4 TABLE I Serum components: Optical density Calcium 0.310 Phosphorus 0.320 Glucose 0.300 Blood urea nitrogen (BUN) 0.330 Uric acid 0.280 Cholesterol *0.000 Total protein (reference) 0.300 Total protein (blank) 0.310 Albumin (reference) 0.300 Albumin (blank) 0.320 Total bilirubin (reference) 0.250 Total bilirubin (blank) 0.240 Alkaline phosphatase 0.360 Lactic dehydrogenase (LDH) (reference) 0.320 LDH (blank) 0.320
Serum glutamic oxalacetic transaminase (SGOT) 0.320
*Cholesterol is not checked, as noted above.
The neutral density solution of this example is used to check the accuracy of the Technicon 12/60 AutoAnalyzer instrument by daily tests or by more frequent tests when the equipment is in constant operation. When the equipment is functioning properly, the optical density of the neutral density solution varies by less than i10% from the values shown by each instrument. Variation by more than 10% is considered unacceptable and indicates malfunctioning of the equipment such as, for example, clogging of the tubing with particulate matter, electronic trouble and the like problems. Due to the sensitivity of the various biochemical determinations made on automated analytical equipment such as the foregoing, it is highly desirable in practice to employ the neutral density solution of this invention for periodic checking and control of said equipment.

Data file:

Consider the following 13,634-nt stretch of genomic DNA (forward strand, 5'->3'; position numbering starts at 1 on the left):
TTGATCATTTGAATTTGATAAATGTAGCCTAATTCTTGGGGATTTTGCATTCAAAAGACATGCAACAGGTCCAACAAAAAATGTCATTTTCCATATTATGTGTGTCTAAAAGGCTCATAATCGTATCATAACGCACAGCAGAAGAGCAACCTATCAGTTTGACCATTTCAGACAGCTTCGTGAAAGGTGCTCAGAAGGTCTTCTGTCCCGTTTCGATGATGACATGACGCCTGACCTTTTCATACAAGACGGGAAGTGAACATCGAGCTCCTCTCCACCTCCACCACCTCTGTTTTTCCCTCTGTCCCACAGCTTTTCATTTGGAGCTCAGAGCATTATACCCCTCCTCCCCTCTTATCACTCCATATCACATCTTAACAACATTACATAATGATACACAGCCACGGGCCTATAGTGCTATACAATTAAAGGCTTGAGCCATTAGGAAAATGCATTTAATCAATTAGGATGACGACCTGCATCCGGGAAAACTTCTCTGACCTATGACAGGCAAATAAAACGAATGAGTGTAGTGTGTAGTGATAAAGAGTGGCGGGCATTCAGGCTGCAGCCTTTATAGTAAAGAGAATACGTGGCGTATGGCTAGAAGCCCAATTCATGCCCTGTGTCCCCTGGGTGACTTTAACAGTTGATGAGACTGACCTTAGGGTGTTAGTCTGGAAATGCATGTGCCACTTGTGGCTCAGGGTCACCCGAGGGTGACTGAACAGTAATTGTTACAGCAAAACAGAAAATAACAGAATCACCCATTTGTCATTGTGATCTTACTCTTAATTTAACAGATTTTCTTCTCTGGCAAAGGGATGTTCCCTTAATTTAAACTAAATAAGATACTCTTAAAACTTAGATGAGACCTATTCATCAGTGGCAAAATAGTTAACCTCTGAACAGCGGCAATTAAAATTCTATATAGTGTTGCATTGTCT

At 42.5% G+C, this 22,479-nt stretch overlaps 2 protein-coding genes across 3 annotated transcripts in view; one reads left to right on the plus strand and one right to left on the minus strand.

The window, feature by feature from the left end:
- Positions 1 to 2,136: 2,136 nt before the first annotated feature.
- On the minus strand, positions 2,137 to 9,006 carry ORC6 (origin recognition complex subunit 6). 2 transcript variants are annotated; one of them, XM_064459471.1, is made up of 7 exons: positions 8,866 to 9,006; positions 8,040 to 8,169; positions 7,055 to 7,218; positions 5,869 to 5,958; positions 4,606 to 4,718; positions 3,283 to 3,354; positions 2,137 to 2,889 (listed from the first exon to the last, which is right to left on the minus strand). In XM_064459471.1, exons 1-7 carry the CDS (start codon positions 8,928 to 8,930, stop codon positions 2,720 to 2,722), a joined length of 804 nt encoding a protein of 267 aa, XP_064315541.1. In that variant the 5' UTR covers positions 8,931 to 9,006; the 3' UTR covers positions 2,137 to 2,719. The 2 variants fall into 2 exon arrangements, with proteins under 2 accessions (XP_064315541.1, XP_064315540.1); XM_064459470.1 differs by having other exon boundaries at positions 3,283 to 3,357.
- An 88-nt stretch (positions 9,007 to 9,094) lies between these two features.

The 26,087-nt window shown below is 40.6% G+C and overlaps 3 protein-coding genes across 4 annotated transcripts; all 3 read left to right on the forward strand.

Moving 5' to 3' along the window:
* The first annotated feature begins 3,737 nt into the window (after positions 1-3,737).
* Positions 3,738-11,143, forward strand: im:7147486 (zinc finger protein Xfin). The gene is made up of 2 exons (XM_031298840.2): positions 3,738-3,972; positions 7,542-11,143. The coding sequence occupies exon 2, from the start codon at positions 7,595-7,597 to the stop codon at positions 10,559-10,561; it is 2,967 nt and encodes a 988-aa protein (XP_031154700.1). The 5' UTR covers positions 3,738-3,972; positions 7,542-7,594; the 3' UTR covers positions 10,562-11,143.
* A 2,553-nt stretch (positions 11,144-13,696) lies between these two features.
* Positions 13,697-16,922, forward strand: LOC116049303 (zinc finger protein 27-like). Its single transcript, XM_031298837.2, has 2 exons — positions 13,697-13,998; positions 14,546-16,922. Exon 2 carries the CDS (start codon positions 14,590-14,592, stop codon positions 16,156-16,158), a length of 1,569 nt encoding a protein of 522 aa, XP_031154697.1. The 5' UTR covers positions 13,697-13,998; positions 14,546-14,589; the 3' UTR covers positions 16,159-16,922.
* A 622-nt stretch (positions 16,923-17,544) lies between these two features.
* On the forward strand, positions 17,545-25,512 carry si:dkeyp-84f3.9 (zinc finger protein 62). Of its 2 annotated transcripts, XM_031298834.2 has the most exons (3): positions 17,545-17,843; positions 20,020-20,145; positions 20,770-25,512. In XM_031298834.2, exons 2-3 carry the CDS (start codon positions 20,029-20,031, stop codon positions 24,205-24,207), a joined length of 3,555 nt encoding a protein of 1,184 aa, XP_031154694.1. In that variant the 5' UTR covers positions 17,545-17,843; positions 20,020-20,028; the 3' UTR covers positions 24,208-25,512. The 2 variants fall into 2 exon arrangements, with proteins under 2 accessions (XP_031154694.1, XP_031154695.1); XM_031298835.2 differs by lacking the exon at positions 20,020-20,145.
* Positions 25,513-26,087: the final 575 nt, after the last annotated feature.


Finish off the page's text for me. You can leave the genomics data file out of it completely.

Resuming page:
The neutral density solution of this invention has the further advantage over the heretofore used acid and basic salt solutions in being non-reactive to the plastic tubing used in the Auto-Analyzer and to the chemical substances passed through the tubing following the employment of the neutral density solution. This non-reactivity is important so that precipitation of reagents or substrates does not occur in the individual chemical channels on the instrument.